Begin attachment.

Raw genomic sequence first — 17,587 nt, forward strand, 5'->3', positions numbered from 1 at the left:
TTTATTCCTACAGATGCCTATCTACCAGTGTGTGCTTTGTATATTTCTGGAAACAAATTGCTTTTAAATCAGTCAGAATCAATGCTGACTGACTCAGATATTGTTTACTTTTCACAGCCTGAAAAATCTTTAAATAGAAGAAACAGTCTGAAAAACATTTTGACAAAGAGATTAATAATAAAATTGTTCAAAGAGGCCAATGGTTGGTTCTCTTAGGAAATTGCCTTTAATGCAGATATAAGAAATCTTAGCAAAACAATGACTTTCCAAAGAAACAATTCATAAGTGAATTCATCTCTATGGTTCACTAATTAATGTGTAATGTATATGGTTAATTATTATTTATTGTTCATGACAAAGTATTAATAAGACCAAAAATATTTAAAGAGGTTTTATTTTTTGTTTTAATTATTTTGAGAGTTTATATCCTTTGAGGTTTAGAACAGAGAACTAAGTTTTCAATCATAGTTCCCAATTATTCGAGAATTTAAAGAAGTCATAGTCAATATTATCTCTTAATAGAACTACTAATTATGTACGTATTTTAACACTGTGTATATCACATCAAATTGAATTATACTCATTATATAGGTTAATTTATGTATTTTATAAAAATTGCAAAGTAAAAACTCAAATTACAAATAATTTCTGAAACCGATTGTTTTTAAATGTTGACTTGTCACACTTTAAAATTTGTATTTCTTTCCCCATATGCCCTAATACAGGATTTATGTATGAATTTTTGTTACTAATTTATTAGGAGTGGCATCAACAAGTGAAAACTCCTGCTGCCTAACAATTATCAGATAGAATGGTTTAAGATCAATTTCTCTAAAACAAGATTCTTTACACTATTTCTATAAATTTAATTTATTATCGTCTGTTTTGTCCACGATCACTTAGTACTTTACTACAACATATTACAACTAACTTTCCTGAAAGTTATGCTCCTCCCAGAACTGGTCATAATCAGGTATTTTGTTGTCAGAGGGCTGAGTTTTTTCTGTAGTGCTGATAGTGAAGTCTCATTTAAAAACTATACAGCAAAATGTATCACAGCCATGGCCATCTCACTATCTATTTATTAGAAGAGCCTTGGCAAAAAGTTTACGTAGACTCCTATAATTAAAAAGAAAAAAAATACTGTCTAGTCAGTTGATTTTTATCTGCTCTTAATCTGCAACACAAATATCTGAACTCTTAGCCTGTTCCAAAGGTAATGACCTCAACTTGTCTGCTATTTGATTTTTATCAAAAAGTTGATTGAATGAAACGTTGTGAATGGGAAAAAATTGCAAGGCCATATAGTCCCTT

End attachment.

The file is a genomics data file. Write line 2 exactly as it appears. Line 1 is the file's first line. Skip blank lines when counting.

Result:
TTTATTCCTACAGATGCCTATCTACCAGTGTGTGCTTTGTATATTTCTGGAAACAAATTGCTTTTAAATCAGTCAGAATCAATGCTGACTGACTCAGATATTGTTTACTTTTCACAGCCTGAAAAATCTTTAAATAGAAGAAACAGTCTGAAAAACATTTTGACAAAGAGATTAATAATAAAATTGTTCAAAGAGGCCAATGGTTGGTTCTCTTAGGAAATTGCCTTTAATGCAGATATAAGAAATCTTAGCAAAACAATGACTTTCCAAAGAAACAATTCATAAGTGAATTCATCTCTATGGTTCACTAATTAATGTGTAATGTATATGGTTAATTATTATTTATTGTTCATGACAAAGTATTAATAAGACCAAAAATATTTAAAGAGGTTTTATTTTTTGTTTTAATTATTTTGAGAGTTTATATCCTTTGAGGTTTAGAACAGAGAACTAAGTTTTCAATCATAGTTCCCAATTATTCGAGAATTTAAAGAAGTCATAGTCAATATTATCTCTTAATAGAACTACTAATTATGTACGTATTTTAACACTGTGTATATCACATCAAATTGAATTATACTCATTATATAGGTTAATTTATGTATTTTATAAAAATTGCAAAGTAAAAACTCAAATTACAAATAATTTCTGAAACCGATTGTTTTTAAATGTTGACTTGTCACACTTTAAAATTTGTATTTCTTTCCCCATATGCCCTAATACAGGATTTATGTATGAATTTTTGTTACTAATTTATTAGGAGTGGCATCAACAAGTGAAAACTCCTGCTGCCTAACAATTATCAGATAGAATGGTTTAAGATCAATTTCTCTAAAACAAGATTCTTTACACTATTTCTATAAATTTAATTTATTATCGTCTGTTTTGTCCACGATCACTTAGTACTTTACTACAACATATTACAACTAACTTTCCTGAAAGTTATGCTCCTCCCAGAACTGGTCATAATCAGGTATTTTGTTGTCAGAGGGCTGAGTTTTTTCTGTAGTGCTGATAGTGAAGTCTCATTTAAAAACTATACAGCAAAATGTATCACAGCCATGGCCATCTCACTATCTATTTATTAGAAGAGCCTTGGCAAAAAGTTTACGTAGACTCCTATAATTAAAAAGAAAAAAAATACTGTCTAGTCAGTTGATTTTTATCTGCTCTTAATCTGCAACACAAATATCTGAACTCTTAGCCTGTTCCAAAGGTAATGACCTCAACTTGTCTGCTATTTGATTTTTATCAAAAAGTTGATTGAATGAAACGTTGTGAATGGGAAAAAATTGCAAGGCCATATAGTCCCTT